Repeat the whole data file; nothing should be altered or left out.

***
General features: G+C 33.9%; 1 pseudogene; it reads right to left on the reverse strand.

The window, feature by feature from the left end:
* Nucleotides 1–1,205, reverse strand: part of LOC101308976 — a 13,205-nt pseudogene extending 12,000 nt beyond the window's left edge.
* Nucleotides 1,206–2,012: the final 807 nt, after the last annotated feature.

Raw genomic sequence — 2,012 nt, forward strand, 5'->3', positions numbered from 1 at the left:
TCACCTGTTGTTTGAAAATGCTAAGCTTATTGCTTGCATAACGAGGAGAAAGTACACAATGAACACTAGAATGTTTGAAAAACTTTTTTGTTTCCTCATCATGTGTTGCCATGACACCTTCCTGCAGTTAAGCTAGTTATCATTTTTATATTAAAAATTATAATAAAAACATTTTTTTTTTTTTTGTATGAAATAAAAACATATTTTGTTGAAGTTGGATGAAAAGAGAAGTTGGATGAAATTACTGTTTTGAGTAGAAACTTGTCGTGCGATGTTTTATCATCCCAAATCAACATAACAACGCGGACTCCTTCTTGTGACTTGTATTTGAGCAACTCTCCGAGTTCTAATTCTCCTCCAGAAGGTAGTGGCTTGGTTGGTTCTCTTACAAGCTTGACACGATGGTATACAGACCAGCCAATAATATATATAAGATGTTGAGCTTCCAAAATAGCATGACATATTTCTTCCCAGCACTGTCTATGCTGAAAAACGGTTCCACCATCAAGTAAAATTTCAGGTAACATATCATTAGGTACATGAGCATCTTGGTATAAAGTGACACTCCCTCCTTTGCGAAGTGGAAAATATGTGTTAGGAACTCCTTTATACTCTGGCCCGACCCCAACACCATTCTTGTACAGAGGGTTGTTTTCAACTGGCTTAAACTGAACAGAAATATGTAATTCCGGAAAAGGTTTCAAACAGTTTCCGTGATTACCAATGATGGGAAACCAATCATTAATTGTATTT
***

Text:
General features: G+C 33.9%; 1 pseudogene; it reads right to left on the reverse strand.

The window, feature by feature from the left end:
* Nucleotides 1–1,205, reverse strand: part of LOC101308976 — a 13,205-nt pseudogene extending 12,000 nt beyond the window's left edge.
* Nucleotides 1,206–2,012: the final 807 nt, after the last annotated feature.

Raw genomic sequence — 2,012 nt, forward strand, 5'->3', positions numbered from 1 at the left:
TCACCTGTTGTTTGAAAATGCTAAGCTTATTGCTTGCATAACGAGGAGAAAGTACACAATGAACACTAGAATGTTTGAAAAACTTTTTTGTTTCCTCATCATGTGTTGCCATGACACCTTCCTGCAGTTAAGCTAGTTATCATTTTTATATTAAAAATTATAATAAAAACATTTTTTTTTTTTTTGTATGAAATAAAAACATATTTTGTTGAAGTTGGATGAAAAGAGAAGTTGGATGAAATTACTGTTTTGAGTAGAAACTTGTCGTGCGATGTTTTATCATCCCAAATCAACATAACAACGCGGACTCCTTCTTGTGACTTGTATTTGAGCAACTCTCCGAGTTCTAATTCTCCTCCAGAAGGTAGTGGCTTGGTTGGTTCTCTTACAAGCTTGACACGATGGTATACAGACCAGCCAATAATATATATAAGATGTTGAGCTTCCAAAATAGCATGACATATTTCTTCCCAGCACTGTCTATGCTGAAAAACGGTTCCACCATCAAGTAAAATTTCAGGTAACATATCATTAGGTACATGAGCATCTTGGTATAAAGTGACACTCCCTCCTTTGCGAAGTGGAAAATATGTGTTAGGAACTCCTTTATACTCTGGCCCGACCCCAACACCATTCTTGTACAGAGGGTTGTTTTCAACTGGCTTAAACTGAACAGAAATATGTAATTCCGGAAAAGGTTTCAAACAGTTTCCGTGATTACCAATGATGGGAAACCAATCATTAATTGTATTT